Museums, Society, Inequality

By Richard Sandell | Go to book overview

6

Buried in the footnotes: the absence of disabled people in the collective imagery of our past

Annie Delin

Any casual visitor to museums in Britain would assume that disabled people occupied a specific range of roles in the nation’s history. The absence of disabled people as creators of arts, in images and in artefacts, and their presence in selected works reinforcing cultural stereotypes, conspire to present a narrow perspective of the existence of disability in history. What impact might this narrow and distorted view be having on the society we live in today?

Bombarded by the requirements of legislation, by forcefully presented campaigns for change and by direct contact with disabled people with a new sense of self, non-disabled individuals could feel that history has not prepared them for the existence of disabled individuals. Non-disabled people will continue to be shocked by meeting disabled people with disfigurements that were depicted centuries ago, but are now never shown. They may expect that certain individuals will be dangerous, weak, evil or cherubic by association with artistic metaphor and biblical imagery. They may be surprised at achievement among disabled artists because they have never known it to exist among the artists of the past.

Disabled people may feel dissociated from the culture of their country because of the absence of their historical peers in what is shown. They may feel that their existence today is new and unexplained by comparison with the sanitised population of the past. They may have low expectations of their possible status and achievements, through absence of clear role models in history showing what is possible. They may be passive in a dominated role in modern society, unaware that there was ever a different perspective or more accepting view of disabled people in society.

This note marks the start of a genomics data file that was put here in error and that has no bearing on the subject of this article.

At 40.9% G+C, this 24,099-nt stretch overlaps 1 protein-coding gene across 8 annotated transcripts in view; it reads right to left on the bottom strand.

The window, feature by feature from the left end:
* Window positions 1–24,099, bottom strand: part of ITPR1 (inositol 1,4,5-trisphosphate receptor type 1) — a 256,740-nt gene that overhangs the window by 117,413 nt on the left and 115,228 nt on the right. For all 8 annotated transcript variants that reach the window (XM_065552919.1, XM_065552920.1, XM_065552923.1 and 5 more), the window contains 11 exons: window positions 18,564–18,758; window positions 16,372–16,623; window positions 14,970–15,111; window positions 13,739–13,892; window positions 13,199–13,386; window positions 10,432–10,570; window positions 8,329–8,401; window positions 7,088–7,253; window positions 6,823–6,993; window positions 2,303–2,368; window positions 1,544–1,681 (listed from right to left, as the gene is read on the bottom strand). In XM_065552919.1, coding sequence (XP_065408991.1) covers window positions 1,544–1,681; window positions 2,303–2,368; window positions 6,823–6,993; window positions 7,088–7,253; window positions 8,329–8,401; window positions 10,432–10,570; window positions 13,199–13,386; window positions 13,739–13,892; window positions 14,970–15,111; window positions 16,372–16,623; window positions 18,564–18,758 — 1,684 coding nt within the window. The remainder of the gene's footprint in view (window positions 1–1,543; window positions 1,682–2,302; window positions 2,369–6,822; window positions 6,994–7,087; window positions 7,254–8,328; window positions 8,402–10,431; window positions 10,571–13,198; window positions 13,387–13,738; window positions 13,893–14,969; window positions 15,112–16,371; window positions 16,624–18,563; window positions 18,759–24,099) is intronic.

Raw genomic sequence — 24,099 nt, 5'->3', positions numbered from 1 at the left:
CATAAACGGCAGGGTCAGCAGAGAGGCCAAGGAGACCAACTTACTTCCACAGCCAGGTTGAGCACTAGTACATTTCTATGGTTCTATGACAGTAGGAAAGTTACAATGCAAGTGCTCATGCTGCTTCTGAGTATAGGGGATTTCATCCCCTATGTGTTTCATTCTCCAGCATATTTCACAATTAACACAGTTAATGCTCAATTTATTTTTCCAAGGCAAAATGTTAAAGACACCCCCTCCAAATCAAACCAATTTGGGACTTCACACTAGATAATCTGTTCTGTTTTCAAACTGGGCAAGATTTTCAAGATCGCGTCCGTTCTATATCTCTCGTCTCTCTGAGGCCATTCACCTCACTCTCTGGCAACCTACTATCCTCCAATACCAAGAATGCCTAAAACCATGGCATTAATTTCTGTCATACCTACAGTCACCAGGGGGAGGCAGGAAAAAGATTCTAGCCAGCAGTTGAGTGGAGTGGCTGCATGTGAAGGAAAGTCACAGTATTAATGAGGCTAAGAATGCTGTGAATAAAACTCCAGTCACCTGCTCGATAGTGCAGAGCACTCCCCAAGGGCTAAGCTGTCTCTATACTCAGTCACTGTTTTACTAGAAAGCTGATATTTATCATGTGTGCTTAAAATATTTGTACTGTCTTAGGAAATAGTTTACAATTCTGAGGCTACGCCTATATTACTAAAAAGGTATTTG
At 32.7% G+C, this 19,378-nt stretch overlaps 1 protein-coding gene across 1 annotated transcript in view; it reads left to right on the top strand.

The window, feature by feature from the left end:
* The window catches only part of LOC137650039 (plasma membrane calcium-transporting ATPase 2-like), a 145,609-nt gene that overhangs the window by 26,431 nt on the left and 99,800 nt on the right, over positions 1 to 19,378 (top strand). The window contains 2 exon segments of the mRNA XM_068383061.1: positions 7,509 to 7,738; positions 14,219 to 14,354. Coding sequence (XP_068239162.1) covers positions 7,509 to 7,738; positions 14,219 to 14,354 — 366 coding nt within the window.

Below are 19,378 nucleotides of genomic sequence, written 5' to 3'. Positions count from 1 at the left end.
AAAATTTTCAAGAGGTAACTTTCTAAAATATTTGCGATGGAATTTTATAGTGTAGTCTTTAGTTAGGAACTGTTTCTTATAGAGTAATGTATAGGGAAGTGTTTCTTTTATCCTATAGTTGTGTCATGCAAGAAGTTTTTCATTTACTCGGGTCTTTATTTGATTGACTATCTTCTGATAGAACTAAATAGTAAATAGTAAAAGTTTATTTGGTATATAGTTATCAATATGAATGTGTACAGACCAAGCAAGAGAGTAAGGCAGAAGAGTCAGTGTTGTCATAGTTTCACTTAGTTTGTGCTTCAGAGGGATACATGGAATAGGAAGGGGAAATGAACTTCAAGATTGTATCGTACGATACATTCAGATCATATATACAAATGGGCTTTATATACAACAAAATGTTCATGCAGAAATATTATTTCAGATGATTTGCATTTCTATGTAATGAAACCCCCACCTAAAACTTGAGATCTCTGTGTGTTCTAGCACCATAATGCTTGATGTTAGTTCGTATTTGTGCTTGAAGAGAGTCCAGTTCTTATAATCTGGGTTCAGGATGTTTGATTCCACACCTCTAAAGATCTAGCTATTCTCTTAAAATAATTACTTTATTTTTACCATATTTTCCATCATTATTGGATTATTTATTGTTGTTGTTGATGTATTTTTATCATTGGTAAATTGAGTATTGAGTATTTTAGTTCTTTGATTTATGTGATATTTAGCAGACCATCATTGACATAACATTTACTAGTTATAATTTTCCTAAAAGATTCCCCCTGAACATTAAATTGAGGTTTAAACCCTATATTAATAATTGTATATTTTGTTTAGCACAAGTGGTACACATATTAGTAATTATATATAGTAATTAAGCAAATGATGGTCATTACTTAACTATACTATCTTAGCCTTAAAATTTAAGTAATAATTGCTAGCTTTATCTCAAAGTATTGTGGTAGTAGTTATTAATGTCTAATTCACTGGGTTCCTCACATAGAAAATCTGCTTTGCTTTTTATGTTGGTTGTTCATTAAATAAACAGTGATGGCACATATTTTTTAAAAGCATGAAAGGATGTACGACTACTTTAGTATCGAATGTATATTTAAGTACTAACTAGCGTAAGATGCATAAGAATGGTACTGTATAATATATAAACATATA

None of the above may be true, because the thesis cannot be tested in the existing museum context. It is impossible to provide comparators where representation is detailed, balanced and well signified, in order to study different views of museum visitors before and after exposure to the historical existence of disabled people. This paper sets out to take an overview of the way in which disabled people are present or absent in museum displays, and to question what the implications of that presence/absence might be - both in terms of where it stems from, and where it leads to.

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